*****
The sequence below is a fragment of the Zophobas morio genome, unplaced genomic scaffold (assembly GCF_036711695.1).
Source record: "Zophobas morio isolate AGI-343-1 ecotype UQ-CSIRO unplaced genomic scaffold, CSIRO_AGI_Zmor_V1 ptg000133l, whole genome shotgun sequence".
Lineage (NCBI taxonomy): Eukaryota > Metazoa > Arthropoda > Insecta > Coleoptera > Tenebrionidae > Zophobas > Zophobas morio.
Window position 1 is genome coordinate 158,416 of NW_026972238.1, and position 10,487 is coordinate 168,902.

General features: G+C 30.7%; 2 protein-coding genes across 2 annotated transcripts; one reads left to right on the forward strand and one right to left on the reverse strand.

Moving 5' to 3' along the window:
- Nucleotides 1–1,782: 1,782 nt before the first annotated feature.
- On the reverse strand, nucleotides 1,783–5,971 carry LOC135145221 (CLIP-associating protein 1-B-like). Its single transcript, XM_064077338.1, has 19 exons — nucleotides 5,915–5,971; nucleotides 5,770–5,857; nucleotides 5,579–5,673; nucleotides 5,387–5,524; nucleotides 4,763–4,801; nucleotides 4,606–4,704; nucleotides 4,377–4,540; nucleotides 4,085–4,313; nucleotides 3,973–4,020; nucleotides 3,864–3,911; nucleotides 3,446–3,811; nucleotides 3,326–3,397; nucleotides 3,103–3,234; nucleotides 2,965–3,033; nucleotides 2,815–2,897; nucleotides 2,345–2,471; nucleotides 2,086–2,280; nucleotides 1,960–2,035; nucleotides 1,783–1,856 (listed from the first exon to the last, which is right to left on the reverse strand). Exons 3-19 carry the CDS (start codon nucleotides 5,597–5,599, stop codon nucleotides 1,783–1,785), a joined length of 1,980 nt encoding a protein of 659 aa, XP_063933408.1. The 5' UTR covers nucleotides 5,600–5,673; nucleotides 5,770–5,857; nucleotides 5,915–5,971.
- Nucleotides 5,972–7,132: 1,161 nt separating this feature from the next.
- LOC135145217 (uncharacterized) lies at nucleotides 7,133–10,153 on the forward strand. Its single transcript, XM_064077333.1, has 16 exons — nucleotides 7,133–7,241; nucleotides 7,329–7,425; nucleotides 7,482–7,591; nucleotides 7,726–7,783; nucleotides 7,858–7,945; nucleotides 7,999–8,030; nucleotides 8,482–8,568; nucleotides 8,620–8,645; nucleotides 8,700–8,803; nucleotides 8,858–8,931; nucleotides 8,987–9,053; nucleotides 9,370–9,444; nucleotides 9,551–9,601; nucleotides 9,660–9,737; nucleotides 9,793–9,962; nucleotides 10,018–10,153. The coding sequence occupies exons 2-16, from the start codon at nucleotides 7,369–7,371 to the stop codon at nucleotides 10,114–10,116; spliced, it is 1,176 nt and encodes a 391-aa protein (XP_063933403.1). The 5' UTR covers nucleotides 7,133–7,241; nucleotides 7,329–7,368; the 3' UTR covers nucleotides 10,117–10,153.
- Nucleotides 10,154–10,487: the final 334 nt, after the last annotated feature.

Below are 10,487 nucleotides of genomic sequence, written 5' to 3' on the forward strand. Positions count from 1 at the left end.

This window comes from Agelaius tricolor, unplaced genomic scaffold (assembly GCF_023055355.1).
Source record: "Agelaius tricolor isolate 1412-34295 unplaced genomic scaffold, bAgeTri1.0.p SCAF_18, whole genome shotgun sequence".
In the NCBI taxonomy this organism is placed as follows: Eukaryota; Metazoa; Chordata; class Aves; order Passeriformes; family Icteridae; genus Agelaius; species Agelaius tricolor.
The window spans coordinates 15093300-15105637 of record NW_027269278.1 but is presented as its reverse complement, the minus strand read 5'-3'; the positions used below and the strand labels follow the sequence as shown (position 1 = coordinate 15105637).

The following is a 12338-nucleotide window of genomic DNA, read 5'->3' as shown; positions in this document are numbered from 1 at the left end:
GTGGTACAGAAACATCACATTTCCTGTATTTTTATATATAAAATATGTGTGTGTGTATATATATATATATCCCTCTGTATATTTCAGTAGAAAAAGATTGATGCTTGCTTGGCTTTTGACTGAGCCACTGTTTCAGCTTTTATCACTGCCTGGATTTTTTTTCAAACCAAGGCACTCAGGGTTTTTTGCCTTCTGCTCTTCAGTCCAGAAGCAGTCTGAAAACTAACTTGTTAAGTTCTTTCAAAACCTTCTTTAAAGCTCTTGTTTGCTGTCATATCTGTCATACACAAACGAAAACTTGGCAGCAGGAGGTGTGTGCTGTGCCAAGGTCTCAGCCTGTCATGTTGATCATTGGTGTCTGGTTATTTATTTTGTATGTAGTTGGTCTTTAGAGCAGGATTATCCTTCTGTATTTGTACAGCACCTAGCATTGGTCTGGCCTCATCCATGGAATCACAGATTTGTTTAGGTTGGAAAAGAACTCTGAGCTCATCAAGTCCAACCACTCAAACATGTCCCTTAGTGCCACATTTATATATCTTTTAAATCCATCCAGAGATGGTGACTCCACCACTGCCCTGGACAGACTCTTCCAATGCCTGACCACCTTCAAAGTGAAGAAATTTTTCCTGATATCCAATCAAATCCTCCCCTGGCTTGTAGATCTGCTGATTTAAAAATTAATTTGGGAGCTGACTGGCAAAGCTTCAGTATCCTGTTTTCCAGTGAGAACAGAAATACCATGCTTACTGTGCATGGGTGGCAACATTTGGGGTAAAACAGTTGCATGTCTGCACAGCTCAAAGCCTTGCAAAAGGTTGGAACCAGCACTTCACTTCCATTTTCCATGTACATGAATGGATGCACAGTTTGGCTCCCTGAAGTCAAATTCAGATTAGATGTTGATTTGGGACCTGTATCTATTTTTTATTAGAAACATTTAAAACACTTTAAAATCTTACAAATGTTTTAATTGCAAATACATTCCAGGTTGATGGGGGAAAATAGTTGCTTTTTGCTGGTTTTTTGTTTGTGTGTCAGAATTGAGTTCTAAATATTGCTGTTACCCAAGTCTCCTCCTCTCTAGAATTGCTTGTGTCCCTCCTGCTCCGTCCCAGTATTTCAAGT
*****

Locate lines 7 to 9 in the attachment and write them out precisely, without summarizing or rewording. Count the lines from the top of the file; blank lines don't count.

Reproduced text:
- Nucleotides 1–1,782: 1,782 nt before the first annotated feature.
- On the reverse strand, nucleotides 1,783–5,971 carry LOC135145221 (CLIP-associating protein 1-B-like). Its single transcript, XM_064077338.1, has 19 exons — nucleotides 5,915–5,971; nucleotides 5,770–5,857; nucleotides 5,579–5,673; nucleotides 5,387–5,524; nucleotides 4,763–4,801; nucleotides 4,606–4,704; nucleotides 4,377–4,540; nucleotides 4,085–4,313; nucleotides 3,973–4,020; nucleotides 3,864–3,911; nucleotides 3,446–3,811; nucleotides 3,326–3,397; nucleotides 3,103–3,234; nucleotides 2,965–3,033; nucleotides 2,815–2,897; nucleotides 2,345–2,471; nucleotides 2,086–2,280; nucleotides 1,960–2,035; nucleotides 1,783–1,856 (listed from the first exon to the last, which is right to left on the reverse strand). Exons 3-19 carry the CDS (start codon nucleotides 5,597–5,599, stop codon nucleotides 1,783–1,785), a joined length of 1,980 nt encoding a protein of 659 aa, XP_063933408.1. The 5' UTR covers nucleotides 5,600–5,673; nucleotides 5,770–5,857; nucleotides 5,915–5,971.
- Nucleotides 5,972–7,132: 1,161 nt separating this feature from the next.